❤ How to Use Field Test Mode in iOS 11 and iPhone X

Field Test Mode on iPhone allows users to get detailed information on their cellular signal and cellular connection, and has long been a popular alternate method of displaying the cell signal on iPhones as a number instead of the signal bars or dots. Field Test Mode is undeniably for more advanced purposes, but some casual iPhone users found value in it as well in order to find a consistently reliable cellular signal.

But ever since iOS 11 and new iPhone models, Field Test Mode is different from how it used to be, and if you enter Field Test Mode in iOS 11 you will not immediately see the numerical dBm cell signal indicator replacing the bars.

Not to worry, you can continue to see the cellular signal as numbers on iPhone with Field Test Mode in iOS 11, it just works a bit differently than it did before in prior versions of system software.

Read on to learn how to access Field Test Mode in iOS 11.x on any new iPhone, including iPhone X, iPhone 8, iPhone 8 Plus, iPhone 7 Plus, iPhone 7, and others.

How to Use Field Test Mode in iOS 11 to See Number Cell Signal Strength on iPhone

The iPhone must have an active cellular connection to be able to access and use Field Test Mode to measure the signal strength, the rest is easy:

  • Open the “Phone” app on your iPhone and enter the following number exactly:

*3001#12345#*

How to enter Field Test Mode on new iPhone models

  • Press the Call button to dial the number, this will immediately launch the hidden “Field Test Mode” app on the iPhone
  • Tap on “LTE”

  • Tap on “Serving Cell Meas”

  • Look for “rsrp0” and the number corresponding will be the numerical measurement of the iPhone cellular signal strength in dBm

RSRP stands for Reference Signal Received Power and is a variation of RSSI measurement.

RSRQ stands for Reference Signal Received Quality.

Supposedly rsrp0 is the primary cell tower connected to, and rsrp1 is the next closest cell tower (or one with the strongest connection anyway), each obviously has their own cellular signal strength depending on power, connection, distance, interference, and other measures.

As for the numbers, which are measured in dBm, they will range from -40 to -130, with -40 being the best possible signal and -130 being the worst. Generally speaking, once you start approaching -110 or lower you will find the cell service is spottier and voice conversations may sound garbled or have aspects cutting out, whereas if you’re at -80 or so your signal should be pretty good and not have any issues.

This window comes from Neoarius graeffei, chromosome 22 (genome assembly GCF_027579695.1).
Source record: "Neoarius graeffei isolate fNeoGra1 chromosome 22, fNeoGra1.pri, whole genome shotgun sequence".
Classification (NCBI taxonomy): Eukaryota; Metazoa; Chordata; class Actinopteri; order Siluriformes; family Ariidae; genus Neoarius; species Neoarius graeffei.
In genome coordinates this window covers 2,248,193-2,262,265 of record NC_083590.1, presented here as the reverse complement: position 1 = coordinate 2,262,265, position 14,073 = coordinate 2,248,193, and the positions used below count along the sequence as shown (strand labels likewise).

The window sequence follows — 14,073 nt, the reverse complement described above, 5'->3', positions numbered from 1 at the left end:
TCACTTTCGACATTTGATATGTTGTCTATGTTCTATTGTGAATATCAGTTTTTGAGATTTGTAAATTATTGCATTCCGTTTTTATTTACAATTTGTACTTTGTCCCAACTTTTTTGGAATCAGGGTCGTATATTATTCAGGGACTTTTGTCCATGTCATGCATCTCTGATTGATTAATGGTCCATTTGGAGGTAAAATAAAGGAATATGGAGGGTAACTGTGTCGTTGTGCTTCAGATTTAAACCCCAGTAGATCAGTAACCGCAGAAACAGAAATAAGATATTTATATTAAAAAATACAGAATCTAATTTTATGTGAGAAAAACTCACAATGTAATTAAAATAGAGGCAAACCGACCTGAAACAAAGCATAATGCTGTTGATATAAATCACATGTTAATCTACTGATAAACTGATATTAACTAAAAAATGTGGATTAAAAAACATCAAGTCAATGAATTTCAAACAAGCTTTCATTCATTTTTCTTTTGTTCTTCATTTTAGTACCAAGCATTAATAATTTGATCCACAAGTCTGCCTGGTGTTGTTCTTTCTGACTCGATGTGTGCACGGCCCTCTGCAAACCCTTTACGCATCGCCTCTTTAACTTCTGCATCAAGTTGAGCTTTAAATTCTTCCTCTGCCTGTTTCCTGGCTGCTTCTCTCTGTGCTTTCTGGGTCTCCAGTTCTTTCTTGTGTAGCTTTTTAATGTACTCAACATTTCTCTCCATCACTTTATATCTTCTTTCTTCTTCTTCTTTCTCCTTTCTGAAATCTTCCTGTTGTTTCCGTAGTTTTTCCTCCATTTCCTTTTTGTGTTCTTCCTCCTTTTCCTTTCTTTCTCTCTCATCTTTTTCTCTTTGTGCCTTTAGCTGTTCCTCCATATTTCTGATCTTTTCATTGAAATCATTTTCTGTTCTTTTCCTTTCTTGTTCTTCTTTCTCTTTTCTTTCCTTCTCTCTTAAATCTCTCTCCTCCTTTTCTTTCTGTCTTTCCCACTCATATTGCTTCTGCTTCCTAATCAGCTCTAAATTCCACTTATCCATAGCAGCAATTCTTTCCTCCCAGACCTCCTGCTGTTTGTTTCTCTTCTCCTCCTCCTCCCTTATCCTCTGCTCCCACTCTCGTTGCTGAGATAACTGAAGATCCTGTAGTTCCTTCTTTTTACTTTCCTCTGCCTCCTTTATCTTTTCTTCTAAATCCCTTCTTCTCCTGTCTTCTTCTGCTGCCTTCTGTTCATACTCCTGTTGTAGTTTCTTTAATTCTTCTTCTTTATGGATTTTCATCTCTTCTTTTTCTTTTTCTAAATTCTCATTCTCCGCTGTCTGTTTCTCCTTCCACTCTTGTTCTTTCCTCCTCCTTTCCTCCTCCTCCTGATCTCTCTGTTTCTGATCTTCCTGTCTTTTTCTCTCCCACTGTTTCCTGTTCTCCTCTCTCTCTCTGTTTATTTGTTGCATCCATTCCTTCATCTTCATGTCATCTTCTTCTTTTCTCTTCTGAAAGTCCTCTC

Field Test Mode has a lot of data available, much of which is going to be completely useless or befuddling to the average iPhone user, much less anyone who is not a field test engineer or operator (and I am neither). For the geekier folks who are interested in numerical measurements of their cellular signal, “Serving Cell Meas” and “LTE Neighbor Cell Meas” are likely the two most pertinent sources of information, since both of those will reveal numerical cellular signals akin to what used to be displayed by default in Field Test Mode before iOS 11.

Note that accessing the dBm numerical cellular signal details may vary per iPhone model and cellular carrier, with some cellular providers not easily sharing this information through Field Test Mode. The approach above was walked through on an iPhone X with the latest iOS 11.x release on AT&T with an LTE signal, but if you want to view other GSM or UMTS signals then you’d look for the appropriate selection within the Field Test Mode app on iPhone.

And yes, at least at the consumer level, this is the only way to access Field Test Mode on the iPhone, and it has been that way for quite some time.

How do I get the signal numbers to replace the bars on iPhone X, or iOS 11?

Many users want to replace the bar signal indicator with the signal numbers instead, since the numerical reception indicator is more accurate. Unfortunately this is not possible in current versions of iOS or on the newest iPhone models with late iOS software. As of now, only iOS version before iOS 11 can use the numerical reception indicator as a replacement for the cell signal reception bars. If you want to learn how to do that on an earlier device with an older iOS release, go here to do so.